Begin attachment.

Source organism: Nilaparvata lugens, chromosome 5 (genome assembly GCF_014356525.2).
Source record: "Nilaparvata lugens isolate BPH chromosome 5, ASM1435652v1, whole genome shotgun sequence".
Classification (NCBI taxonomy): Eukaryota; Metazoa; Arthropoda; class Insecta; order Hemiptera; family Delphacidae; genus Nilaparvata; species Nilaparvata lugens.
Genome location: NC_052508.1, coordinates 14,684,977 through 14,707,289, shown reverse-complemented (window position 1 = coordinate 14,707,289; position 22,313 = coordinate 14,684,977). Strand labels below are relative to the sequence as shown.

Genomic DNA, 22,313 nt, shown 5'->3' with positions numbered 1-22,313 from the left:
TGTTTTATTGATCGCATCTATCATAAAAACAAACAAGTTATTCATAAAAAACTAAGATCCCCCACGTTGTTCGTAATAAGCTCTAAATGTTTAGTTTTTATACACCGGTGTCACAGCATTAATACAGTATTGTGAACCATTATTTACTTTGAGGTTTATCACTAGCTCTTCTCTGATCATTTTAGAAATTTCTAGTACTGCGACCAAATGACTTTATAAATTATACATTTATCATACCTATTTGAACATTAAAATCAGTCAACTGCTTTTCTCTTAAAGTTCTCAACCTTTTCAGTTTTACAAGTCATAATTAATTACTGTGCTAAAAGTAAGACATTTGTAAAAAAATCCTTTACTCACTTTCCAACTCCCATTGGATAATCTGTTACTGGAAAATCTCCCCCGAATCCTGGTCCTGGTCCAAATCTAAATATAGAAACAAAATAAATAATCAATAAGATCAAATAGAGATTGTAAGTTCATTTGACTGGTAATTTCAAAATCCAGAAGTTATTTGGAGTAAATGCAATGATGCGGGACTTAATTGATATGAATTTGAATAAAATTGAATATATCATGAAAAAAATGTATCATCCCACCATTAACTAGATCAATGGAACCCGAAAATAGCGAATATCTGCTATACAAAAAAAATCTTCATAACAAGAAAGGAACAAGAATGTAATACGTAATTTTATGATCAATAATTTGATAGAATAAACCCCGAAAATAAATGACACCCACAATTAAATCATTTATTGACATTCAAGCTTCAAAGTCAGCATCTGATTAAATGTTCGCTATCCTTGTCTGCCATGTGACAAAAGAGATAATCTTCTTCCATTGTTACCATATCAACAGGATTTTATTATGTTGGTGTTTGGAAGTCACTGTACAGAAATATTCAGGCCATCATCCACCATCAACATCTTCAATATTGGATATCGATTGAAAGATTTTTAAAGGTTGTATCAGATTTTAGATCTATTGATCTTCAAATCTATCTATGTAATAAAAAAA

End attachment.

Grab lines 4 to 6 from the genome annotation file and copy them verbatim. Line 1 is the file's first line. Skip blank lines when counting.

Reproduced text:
Genome location: NC_052508.1, coordinates 14,684,977 through 14,707,289, shown reverse-complemented (window position 1 = coordinate 14,707,289; position 22,313 = coordinate 14,684,977). Strand labels below are relative to the sequence as shown.

Genomic DNA, 22,313 nt, shown 5'->3' with positions numbered 1-22,313 from the left:
TGTTTTATTGATCGCATCTATCATAAAAACAAACAAGTTATTCATAAAAAACTAAGATCCCCCACGTTGTTCGTAATAAGCTCTAAATGTTTAGTTTTTATACACCGGTGTCACAGCATTAATACAGTATTGTGAACCATTATTTACTTTGAGGTTTATCACTAGCTCTTCTCTGATCATTTTAGAAATTTCTAGTACTGCGACCAAATGACTTTATAAATTATACATTTATCATACCTATTTGAACATTAAAATCAGTCAACTGCTTTTCTCTTAAAGTTCTCAACCTTTTCAGTTTTACAAGTCATAATTAATTACTGTGCTAAAAGTAAGACATTTGTAAAAAAATCCTTTACTCACTTTCCAACTCCCATTGGATAATCTGTTACTGGAAAATCTCCCCCGAATCCTGGTCCTGGTCCAAATCTAAATATAGAAACAAAATAAATAATCAATAAGATCAAATAGAGATTGTAAGTTCATTTGACTGGTAATTTCAAAATCCAGAAGTTATTTGGAGTAAATGCAATGATGCGGGACTTAATTGATATGAATTTGAATAAAATTGAATATATCATGAAAAAAATGTATCATCCCACCATTAACTAGATCAATGGAACCCGAAAATAGCGAATATCTGCTATACAAAAAAAATCTTCATAACAAGAAAGGAACAAGAATGTAATACGTAATTTTATGATCAATAATTTGATAGAATAAACCCCGAAAATAAATGACACCCACAATTAAATCATTTATTGACATTCAAGCTTCAAAGTCAGCATCTGATTAAATGTTCGCTATCCTTGTCTGCCATGTGACAAAAGAGATAATCTTCTTCCATTGTTACCATATCAACAGGATTTTATTATGTTGGTGTTTGGAAGTCACTGTACAGAAATATTCAGGCCATCATCCACCATCAACATCTTCAATATTGGATATCGATTGAAAGATTTTTAAAGGTTGTATCAGATTTTAGATCTATTGATCTTCAAATCTATCTATGTAATAAAAAAA